However, the perspective that you take is highly influenced by why you are saying anything in the first place. If somebody asks a "present-relevant" question about the question such as "which person is Julius Caesar", the question is not about what JC was doing 2 millennia ago, it is about the picture that we see right now, so the natural response would be "He is the guy wearing red velvet". If the question is what event this picture reports, you could say "JC executed his enemy" (assuming a fait accompli in the picture) and "JC is executing his enemy" would be unnatural. However, if the picture depicts the actual execution, that would be a natural response.

I do not believe that there are languages that have special grammatical rules for pictures. Instead, there may be cultural conventions governing the perspective that you use in talking about an event. Photographs especially have a special ability to make past events more "vital" and present-relevant.


Punjabi lacks tense of any kind in most sentences so it kind of does not fit this question well. When you ask about if the same structures are used to indicate something is in the present, strictly speaking there are no structures to indicate the present inherent to the language. Instead, time relative to the situation is simply extralinguistic, and does not have to influence the structure of a sentence. There is one word which has tense, ਹੈ, but its use is optional, and not necessarily indicative of time on its own.

So there is no distinction to be made for pictures, but if you are still interested to know examples of how this idea of indicating present continuous tense is not universal, this is technically one. In this case, it is just because we do not have to indicate this anywhere.

Citation: Bhardwaj (2016). Panjabi: A Comprehensive Grammar, Chapter 11.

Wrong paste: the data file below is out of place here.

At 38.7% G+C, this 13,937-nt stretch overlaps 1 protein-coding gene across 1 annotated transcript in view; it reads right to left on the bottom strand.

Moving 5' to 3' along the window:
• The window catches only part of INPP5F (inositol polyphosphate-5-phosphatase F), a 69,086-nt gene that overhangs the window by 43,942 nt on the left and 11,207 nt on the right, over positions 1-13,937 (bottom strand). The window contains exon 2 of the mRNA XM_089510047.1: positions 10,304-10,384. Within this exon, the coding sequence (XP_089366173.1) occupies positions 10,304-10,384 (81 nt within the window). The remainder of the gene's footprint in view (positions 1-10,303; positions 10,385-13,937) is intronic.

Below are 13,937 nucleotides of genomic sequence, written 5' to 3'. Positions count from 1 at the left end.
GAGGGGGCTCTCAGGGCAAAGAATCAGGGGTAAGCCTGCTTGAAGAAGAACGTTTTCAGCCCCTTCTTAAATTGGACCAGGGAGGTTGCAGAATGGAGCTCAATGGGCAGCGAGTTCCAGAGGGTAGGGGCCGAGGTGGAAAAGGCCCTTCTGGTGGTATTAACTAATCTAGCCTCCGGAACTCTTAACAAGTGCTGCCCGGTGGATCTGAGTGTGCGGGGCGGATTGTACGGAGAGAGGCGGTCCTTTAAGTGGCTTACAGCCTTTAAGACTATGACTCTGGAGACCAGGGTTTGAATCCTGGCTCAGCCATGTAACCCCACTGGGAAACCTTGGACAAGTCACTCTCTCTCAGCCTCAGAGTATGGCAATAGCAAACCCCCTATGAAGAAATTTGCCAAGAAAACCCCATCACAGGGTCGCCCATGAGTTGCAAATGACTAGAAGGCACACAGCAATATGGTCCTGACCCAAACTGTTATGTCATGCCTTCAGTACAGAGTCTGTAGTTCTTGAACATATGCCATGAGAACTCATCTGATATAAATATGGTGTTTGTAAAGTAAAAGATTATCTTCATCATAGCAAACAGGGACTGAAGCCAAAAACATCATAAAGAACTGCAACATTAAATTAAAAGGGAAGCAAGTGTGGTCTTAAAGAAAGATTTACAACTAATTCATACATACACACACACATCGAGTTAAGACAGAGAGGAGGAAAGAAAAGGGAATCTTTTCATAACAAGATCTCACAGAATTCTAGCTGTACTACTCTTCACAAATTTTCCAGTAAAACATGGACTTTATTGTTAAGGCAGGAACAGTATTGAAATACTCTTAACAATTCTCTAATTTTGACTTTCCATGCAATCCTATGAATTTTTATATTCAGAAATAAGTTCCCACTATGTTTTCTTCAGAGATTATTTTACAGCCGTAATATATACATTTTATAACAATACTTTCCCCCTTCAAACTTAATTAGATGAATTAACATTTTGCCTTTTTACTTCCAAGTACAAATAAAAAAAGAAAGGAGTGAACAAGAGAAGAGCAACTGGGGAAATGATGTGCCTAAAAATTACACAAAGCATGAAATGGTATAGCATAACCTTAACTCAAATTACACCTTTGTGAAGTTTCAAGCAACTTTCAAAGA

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    Interesting, but I'm not sure this answers the question. The asker specifies how the question applies to languages without tense: they're asking if you'd mark the actions in a picture in a different way than you'd mark actions happening right in front of you. And it sounds like Punjabi would mark those in exactly the same way (namely: not marking them at all, by default).
    – Draconis
    Sep 5, 2022 at 3:06
  • Every language has structures which indicate something taking place at the present time. Such structures may not be different from structures indicating that something takes place in the past or future, but they are there nonetheless. As @Draconis says, if present actions are generally unmarked and picture descriptions are equally unmarked, then they are in fact treated the same, using the same structures. Sep 5, 2022 at 13:01
  • "Every language has structures which indicate something taking place at the present time." This is not true of Punjabi. A statement does not have to be placed temporally. Sep 6, 2022 at 18:14
  • @earlyinthemorning So you’re saying Punjabi speakers cannot describe or comment on anything that takes place in the present moment? That is obviously untrue – it would be useless as a tool of communication. As I said, every single language ever spoken on earth has ways to describe events that are currently taking place, including Punjabi. Even if constructions used for current events are the same as those used for past or future events, they are still there, and it is by definition the case, then, that describing pictured events will use the same constructions as describing present events. Sep 7, 2022 at 14:20
  • There is a distinction between requiring that the time of the situation be indicated in the grammar, and that information simply remaining information (non-grammatically). This is what I took "structures which indicate something taking place" to mean. By analogy, English requires pronouns to match the gender of their antecedent (If "Mary" is female, then "Mary" must be "she.") Punjabi does not as pronouns are ungendered and are structured based on proximity instead. This does not mean we cannot discuss gender, but this particular structure is not require it where English does. Sep 8, 2022 at 20:30

The question most likely came from a person who has one present tense in their language, and in English classes they usually strictly teach foreigners that present continuous is only used for things that are happening now, at the moment. So, the formal logic suggested that person that present indefinite or another tense would be possibly better suited, even if in their native language they would use just present.

  • 2
    I don't see how this answers the question.
    – TKR
    Jun 3, 2020 at 19:44
  • +1 Probably it doesn't answer the question, but it's a frame challenge of the guess in the question that the author of the other question's language doesn't use present tense to describe what happens in a picture. Not the answer, but still worth upvoting - specially given the lack of an actual answer.
    – Pere
    Dec 24, 2021 at 12:11